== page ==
Increases in mean dry spell length and reductions in rain day frequency are also demonstrated over Zambia, Malawi and Zimbabwe during the rainfall season (as defined from planting date to rainfall cessation). That this is true particularly when the planting date is taken at its earliest (ignoring false starts) suggests that changes are occurring at the beginning of the season, reinforcing the evidence that the start of consistent rainfall for planting has been getting later over these regions. These observations are also consistent with regional trends (noted within the literature) for later onset, an increase in the frequency of high pressures over the continent and increased length of the dry season. Empirically downscaled climate change scenarios, for six representative stations spanning the region, suggest that increases in late summer rainfall (total and number of rain days) can be expected over widespread areas. However, empirical downscalings for early summer are relatively uncertain, depending on location; some GCMs suggest positive changes in rainfall and others negative changes. There is an indication that further north and east these changes tend to be mostly positive, tending to be more negative further west. The RCM downscalings of a single GCM mostly depend on the choice of RCM and the characteristics of the hydrological cycle each simulates. However, both RCMs tend to agree on increases in late summer rainfall, consistent with the results from the empirical downscaling, though changes during early summer are often less certain.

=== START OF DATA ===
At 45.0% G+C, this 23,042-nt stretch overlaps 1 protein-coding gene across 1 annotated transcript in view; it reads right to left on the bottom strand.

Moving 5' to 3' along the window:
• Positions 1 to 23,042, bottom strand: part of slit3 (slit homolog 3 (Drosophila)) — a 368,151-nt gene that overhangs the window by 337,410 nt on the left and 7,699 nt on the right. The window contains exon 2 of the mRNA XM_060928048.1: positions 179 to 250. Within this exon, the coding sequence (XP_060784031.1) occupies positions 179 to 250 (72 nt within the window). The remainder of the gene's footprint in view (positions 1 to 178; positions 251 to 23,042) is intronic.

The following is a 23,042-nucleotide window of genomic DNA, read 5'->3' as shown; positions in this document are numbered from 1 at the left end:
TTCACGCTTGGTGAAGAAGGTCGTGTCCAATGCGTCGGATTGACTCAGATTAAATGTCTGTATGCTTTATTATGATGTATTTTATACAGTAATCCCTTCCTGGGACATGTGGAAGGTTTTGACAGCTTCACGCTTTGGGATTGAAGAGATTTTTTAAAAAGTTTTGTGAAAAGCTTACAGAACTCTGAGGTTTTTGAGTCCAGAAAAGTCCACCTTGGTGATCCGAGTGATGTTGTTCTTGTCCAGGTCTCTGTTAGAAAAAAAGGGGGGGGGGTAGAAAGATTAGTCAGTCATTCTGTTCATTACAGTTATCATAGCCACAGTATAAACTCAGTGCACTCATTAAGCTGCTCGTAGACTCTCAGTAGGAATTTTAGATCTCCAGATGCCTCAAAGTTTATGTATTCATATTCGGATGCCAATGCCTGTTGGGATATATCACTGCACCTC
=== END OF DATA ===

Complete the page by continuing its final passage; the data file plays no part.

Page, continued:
Allowing for the large uncertainty in changes simulated under CO2 induced anthropogenic climate change, the projected changes are not at odds with those changes noted in the observational record, though statements of attribution are not possible. Indeed rainfall changes under climate change may not be apparent for 70+ years (Christensen et al., 2007). However, observed changes are significant and important, especially to those involved in agriculture. In this regard it should be noted that there have been documented increases in temperature (which are expected to continually increase in the future) over these same regions, which will place additional water-related stresses on agriculture even without any change in rainfall. Changes in factors such as land-use and multidecadal climate factors can all have a bearing on observed trends, and even CO2 induced climate change alone may be nonlinear - reductions in raindays may be counteracted by increases in rainfall intensity and it is the relative strength of competing processes, at different timescales moving into the future, that will determine changes found in the observational record. Understanding which of these changes may occur in tandem with each other, at different locations, is key to the implementation of successful adaptation strategies.